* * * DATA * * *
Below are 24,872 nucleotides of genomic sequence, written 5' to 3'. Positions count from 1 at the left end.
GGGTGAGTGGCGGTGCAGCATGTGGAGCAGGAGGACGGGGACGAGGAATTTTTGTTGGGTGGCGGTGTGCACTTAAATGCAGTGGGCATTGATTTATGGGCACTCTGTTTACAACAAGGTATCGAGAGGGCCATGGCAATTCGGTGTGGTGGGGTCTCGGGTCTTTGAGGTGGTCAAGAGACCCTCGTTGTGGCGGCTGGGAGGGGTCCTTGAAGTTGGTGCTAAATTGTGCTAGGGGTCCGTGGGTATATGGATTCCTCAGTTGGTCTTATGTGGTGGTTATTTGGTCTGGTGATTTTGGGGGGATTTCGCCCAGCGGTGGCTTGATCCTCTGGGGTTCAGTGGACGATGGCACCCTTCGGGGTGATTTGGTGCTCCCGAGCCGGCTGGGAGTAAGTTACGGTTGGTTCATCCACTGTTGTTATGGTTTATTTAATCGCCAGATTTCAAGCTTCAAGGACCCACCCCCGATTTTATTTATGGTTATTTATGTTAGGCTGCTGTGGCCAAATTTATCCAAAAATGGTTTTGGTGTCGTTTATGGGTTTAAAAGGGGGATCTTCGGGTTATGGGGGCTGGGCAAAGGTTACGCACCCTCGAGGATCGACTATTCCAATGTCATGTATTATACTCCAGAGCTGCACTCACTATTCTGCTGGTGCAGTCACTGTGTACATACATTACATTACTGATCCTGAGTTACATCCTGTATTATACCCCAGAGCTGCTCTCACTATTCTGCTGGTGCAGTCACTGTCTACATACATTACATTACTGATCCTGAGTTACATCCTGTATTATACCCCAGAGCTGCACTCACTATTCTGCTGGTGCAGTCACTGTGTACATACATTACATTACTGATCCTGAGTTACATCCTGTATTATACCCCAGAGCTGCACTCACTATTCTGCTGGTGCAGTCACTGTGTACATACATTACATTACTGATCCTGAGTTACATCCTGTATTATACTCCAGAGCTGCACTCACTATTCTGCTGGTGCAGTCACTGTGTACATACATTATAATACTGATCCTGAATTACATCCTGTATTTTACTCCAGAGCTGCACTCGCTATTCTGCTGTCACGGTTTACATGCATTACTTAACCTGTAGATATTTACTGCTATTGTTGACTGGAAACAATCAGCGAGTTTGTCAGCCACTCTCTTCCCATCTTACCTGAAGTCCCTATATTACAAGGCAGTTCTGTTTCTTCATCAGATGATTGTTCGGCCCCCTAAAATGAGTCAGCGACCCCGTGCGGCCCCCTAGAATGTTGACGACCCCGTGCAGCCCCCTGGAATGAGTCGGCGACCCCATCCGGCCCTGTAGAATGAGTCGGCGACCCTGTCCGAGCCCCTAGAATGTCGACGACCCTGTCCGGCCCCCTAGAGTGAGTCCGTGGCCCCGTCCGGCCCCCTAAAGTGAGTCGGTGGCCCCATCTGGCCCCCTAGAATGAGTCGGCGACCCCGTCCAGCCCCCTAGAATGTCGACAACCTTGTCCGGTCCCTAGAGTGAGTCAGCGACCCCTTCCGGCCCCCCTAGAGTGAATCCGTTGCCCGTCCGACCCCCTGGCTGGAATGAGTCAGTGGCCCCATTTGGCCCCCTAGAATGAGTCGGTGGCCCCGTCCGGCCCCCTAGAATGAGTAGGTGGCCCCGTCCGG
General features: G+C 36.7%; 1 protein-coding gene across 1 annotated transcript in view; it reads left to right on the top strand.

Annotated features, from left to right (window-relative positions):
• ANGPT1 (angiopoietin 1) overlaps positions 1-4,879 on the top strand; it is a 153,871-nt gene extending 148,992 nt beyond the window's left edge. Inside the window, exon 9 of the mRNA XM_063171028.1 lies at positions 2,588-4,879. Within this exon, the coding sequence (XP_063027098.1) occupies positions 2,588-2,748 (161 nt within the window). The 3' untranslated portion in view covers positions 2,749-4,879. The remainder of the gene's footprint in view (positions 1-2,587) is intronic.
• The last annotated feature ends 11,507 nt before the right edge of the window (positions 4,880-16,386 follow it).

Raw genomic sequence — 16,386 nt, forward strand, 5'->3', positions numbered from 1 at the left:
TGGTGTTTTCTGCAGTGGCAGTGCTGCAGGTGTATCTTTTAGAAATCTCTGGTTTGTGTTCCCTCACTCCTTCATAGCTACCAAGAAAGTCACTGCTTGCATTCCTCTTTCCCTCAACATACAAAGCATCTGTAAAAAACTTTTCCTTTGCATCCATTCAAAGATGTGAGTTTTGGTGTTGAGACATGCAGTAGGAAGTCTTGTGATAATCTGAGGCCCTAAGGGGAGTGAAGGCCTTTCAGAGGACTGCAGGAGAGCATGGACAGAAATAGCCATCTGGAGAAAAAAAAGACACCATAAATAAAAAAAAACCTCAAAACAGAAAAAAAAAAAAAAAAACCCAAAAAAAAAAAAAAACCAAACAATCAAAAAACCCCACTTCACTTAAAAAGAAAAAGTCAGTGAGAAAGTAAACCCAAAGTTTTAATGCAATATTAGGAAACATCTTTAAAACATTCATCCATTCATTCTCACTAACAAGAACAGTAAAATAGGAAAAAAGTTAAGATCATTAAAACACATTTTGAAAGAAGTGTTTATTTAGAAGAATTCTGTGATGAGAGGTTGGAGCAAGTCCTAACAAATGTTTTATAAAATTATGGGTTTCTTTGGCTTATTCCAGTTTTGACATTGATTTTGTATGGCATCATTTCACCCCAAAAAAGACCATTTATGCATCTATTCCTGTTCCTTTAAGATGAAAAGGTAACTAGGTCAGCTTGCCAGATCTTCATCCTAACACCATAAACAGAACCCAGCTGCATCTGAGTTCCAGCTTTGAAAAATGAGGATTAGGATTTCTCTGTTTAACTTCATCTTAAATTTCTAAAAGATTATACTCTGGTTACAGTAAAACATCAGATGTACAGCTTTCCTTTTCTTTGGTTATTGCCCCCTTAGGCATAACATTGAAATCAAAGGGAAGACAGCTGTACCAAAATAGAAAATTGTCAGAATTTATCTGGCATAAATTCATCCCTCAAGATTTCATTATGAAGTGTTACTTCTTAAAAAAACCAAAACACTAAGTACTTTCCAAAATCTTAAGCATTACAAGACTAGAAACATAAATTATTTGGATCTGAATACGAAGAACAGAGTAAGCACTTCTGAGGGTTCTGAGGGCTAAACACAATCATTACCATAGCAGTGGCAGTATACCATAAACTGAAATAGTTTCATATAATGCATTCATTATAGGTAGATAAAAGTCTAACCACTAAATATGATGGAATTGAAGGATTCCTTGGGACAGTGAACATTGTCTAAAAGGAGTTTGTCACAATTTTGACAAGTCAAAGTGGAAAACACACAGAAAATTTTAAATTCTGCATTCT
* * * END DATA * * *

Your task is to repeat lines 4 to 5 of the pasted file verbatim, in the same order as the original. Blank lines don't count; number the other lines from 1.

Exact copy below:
Annotated features, from left to right (window-relative positions):
• ANGPT1 (angiopoietin 1) overlaps positions 1-4,879 on the top strand; it is a 153,871-nt gene extending 148,992 nt beyond the window's left edge. Inside the window, exon 9 of the mRNA XM_063171028.1 lies at positions 2,588-4,879. Within this exon, the coding sequence (XP_063027098.1) occupies positions 2,588-2,748 (161 nt within the window). The 3' untranslated portion in view covers positions 2,749-4,879. The remainder of the gene's footprint in view (positions 1-2,587) is intronic.